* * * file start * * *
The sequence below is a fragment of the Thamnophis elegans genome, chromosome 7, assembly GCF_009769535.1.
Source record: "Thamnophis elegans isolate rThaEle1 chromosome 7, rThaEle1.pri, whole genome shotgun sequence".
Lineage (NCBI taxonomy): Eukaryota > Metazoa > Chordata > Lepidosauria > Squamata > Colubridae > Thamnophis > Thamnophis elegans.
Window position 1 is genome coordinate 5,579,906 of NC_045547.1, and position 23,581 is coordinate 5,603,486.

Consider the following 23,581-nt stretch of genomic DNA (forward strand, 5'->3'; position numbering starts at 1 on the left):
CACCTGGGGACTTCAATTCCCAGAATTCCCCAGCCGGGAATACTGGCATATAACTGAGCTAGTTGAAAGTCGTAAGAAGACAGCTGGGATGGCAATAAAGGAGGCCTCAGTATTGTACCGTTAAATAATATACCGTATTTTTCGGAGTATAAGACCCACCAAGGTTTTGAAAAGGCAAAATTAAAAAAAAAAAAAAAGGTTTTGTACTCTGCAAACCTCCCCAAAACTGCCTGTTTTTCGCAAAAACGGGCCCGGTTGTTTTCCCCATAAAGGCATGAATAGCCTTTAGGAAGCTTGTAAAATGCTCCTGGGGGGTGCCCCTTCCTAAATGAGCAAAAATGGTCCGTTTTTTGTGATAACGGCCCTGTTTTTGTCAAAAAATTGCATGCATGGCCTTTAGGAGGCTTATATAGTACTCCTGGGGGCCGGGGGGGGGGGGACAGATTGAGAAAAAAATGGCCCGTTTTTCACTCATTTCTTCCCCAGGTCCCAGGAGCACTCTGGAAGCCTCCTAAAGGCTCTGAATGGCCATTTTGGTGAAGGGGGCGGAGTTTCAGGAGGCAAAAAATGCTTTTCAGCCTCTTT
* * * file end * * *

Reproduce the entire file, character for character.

The sequence below is a fragment of the Thamnophis elegans genome, chromosome 7, assembly GCF_009769535.1.
Source record: "Thamnophis elegans isolate rThaEle1 chromosome 7, rThaEle1.pri, whole genome shotgun sequence".
Lineage (NCBI taxonomy): Eukaryota > Metazoa > Chordata > Lepidosauria > Squamata > Colubridae > Thamnophis > Thamnophis elegans.
Window position 1 is genome coordinate 5,579,906 of NC_045547.1, and position 23,581 is coordinate 5,603,486.

Consider the following 23,581-nt stretch of genomic DNA (forward strand, 5'->3'; position numbering starts at 1 on the left):
CACCTGGGGACTTCAATTCCCAGAATTCCCCAGCCGGGAATACTGGCATATAACTGAGCTAGTTGAAAGTCGTAAGAAGACAGCTGGGATGGCAATAAAGGAGGCCTCAGTATTGTACCGTTAAATAATATACCGTATTTTTCGGAGTATAAGACCCACCAAGGTTTTGAAAAGGCAAAATTAAAAAAAAAAAAAAAGGTTTTGTACTCTGCAAACCTCCCCAAAACTGCCTGTTTTTCGCAAAAACGGGCCCGGTTGTTTTCCCCATAAAGGCATGAATAGCCTTTAGGAAGCTTGTAAAATGCTCCTGGGGGGTGCCCCTTCCTAAATGAGCAAAAATGGTCCGTTTTTTGTGATAACGGCCCTGTTTTTGTCAAAAAATTGCATGCATGGCCTTTAGGAGGCTTATATAGTACTCCTGGGGGCCGGGGGGGGGGGGACAGATTGAGAAAAAAATGGCCCGTTTTTCACTCATTTCTTCCCCAGGTCCCAGGAGCACTCTGGAAGCCTCCTAAAGGCTCTGAATGGCCATTTTGGTGAAGGGGGCGGAGTTTCAGGAGGCAAAAAATGCTTTTCAGCCTCTTT